According to Srouji, Apple is in a unique position to make the transition a success: “As you know, we don't design chips for sale or as generic solutions, which gives us the ability to tightly integrate the software and system with the product. exactly what we need [in this case] ”.


The M1 is basically a gifted cousin, if you want to relate it to the A14 (the iPhone chip). Because when we started designing the chip for the Mac we saw a lot of differences compared to what would have been a variant of the same chip, call it A14X or similar.

We have done a lot of research into Mac application workloads, the type of graphics / GPU needs needed for a normal Mac workload, the type of texture formats needed, support for different types of graphics processing and everything available on Mac… up to the number of cores, the ability to manage monitors of the size used on the Mac, compatibility with virtualization and Thunderbolt, etc.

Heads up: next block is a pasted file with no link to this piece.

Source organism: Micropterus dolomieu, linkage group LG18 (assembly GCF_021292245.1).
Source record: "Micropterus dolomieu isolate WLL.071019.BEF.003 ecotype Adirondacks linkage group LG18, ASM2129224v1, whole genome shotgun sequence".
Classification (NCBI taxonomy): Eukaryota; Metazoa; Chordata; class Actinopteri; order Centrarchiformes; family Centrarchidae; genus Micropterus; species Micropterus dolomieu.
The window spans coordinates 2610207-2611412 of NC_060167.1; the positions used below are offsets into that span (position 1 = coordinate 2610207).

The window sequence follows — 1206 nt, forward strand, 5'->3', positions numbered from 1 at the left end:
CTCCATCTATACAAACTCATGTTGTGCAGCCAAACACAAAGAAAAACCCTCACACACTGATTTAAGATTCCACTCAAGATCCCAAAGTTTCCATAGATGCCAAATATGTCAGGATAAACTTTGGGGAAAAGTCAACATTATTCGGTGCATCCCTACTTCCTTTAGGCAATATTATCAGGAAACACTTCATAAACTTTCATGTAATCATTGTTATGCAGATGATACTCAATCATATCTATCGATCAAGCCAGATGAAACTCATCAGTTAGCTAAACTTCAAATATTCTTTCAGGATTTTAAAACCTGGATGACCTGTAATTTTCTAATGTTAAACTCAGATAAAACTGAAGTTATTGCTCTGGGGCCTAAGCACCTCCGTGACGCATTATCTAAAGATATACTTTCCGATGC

There are many, many features we've included in the M1 that are Mac-specific needs, but they're all, in a way, a super-vitamin version of what you might expect from a compiled iPhone app you might expect.

Srouji expands the answer:

The pillars of many of the IP (Intellectual Property) that we have created that have become the foundation upon which the M1 is built… began a decade ago. As you know, we started with our CPU, then the graphics system and then the ISP and the Neural Engine.

So we've been creating these amazing technologies for a decade and several years ago we said, "Now is the time to use what we call scalable architecture." Because we had these big pillars and the architecture is scalable with UMA (Unified Memory Architecture).